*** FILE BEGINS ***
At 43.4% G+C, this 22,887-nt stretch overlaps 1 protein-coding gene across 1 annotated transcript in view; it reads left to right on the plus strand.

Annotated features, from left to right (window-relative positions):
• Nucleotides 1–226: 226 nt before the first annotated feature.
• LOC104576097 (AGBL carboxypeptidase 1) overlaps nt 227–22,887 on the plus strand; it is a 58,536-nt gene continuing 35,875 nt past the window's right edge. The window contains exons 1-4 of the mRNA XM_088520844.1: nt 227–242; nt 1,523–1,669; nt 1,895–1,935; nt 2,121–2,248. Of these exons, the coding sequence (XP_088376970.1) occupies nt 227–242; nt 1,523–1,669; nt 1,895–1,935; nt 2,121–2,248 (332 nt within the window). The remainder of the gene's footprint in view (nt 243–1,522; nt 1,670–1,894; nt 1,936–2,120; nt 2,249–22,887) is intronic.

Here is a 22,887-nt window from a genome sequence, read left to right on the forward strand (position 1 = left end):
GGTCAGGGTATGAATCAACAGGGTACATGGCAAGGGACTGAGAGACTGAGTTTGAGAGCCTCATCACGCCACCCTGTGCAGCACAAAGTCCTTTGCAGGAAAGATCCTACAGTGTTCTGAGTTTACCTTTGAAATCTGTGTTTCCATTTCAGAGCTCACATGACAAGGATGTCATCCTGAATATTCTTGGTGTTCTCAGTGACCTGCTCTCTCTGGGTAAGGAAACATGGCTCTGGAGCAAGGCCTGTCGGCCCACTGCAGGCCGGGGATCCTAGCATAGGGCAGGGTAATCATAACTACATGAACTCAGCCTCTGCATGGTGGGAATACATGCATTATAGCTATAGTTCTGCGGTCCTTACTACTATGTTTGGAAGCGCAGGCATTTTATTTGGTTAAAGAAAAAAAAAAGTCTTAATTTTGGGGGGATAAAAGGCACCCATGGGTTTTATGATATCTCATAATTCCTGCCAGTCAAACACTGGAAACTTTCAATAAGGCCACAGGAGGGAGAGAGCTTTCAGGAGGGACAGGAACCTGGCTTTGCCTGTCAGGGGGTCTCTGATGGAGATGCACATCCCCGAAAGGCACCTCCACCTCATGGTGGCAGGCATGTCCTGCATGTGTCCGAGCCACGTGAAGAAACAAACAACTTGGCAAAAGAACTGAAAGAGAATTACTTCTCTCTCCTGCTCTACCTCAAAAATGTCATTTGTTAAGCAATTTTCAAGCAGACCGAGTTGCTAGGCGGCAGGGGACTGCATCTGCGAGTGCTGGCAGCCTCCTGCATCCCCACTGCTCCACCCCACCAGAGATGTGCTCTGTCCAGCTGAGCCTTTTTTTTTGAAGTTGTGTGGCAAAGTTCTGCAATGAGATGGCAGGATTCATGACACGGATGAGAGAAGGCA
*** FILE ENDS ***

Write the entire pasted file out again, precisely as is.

At 43.4% G+C, this 22,887-nt stretch overlaps 1 protein-coding gene across 1 annotated transcript in view; it reads left to right on the plus strand.

Annotated features, from left to right (window-relative positions):
• Nucleotides 1–226: 226 nt before the first annotated feature.
• LOC104576097 (AGBL carboxypeptidase 1) overlaps nt 227–22,887 on the plus strand; it is a 58,536-nt gene continuing 35,875 nt past the window's right edge. The window contains exons 1-4 of the mRNA XM_088520844.1: nt 227–242; nt 1,523–1,669; nt 1,895–1,935; nt 2,121–2,248. Of these exons, the coding sequence (XP_088376970.1) occupies nt 227–242; nt 1,523–1,669; nt 1,895–1,935; nt 2,121–2,248 (332 nt within the window). The remainder of the gene's footprint in view (nt 243–1,522; nt 1,670–1,894; nt 1,936–2,120; nt 2,249–22,887) is intronic.

Here is a 22,887-nt window from a genome sequence, read left to right on the forward strand (position 1 = left end):
GGTCAGGGTATGAATCAACAGGGTACATGGCAAGGGACTGAGAGACTGAGTTTGAGAGCCTCATCACGCCACCCTGTGCAGCACAAAGTCCTTTGCAGGAAAGATCCTACAGTGTTCTGAGTTTACCTTTGAAATCTGTGTTTCCATTTCAGAGCTCACATGACAAGGATGTCATCCTGAATATTCTTGGTGTTCTCAGTGACCTGCTCTCTCTGGGTAAGGAAACATGGCTCTGGAGCAAGGCCTGTCGGCCCACTGCAGGCCGGGGATCCTAGCATAGGGCAGGGTAATCATAACTACATGAACTCAGCCTCTGCATGGTGGGAATACATGCATTATAGCTATAGTTCTGCGGTCCTTACTACTATGTTTGGAAGCGCAGGCATTTTATTTGGTTAAAGAAAAAAAAAAGTCTTAATTTTGGGGGGATAAAAGGCACCCATGGGTTTTATGATATCTCATAATTCCTGCCAGTCAAACACTGGAAACTTTCAATAAGGCCACAGGAGGGAGAGAGCTTTCAGGAGGGACAGGAACCTGGCTTTGCCTGTCAGGGGGTCTCTGATGGAGATGCACATCCCCGAAAGGCACCTCCACCTCATGGTGGCAGGCATGTCCTGCATGTGTCCGAGCCACGTGAAGAAACAAACAACTTGGCAAAAGAACTGAAAGAGAATTACTTCTCTCTCCTGCTCTACCTCAAAAATGTCATTTGTTAAGCAATTTTCAAGCAGACCGAGTTGCTAGGCGGCAGGGGACTGCATCTGCGAGTGCTGGCAGCCTCCTGCATCCCCACTGCTCCACCCCACCAGAGATGTGCTCTGTCCAGCTGAGCCTTTTTTTTTGAAGTTGTGTGGCAAAGTTCTGCAATGAGATGGCAGGATTCATGACACGGATGAGAGAAGGCA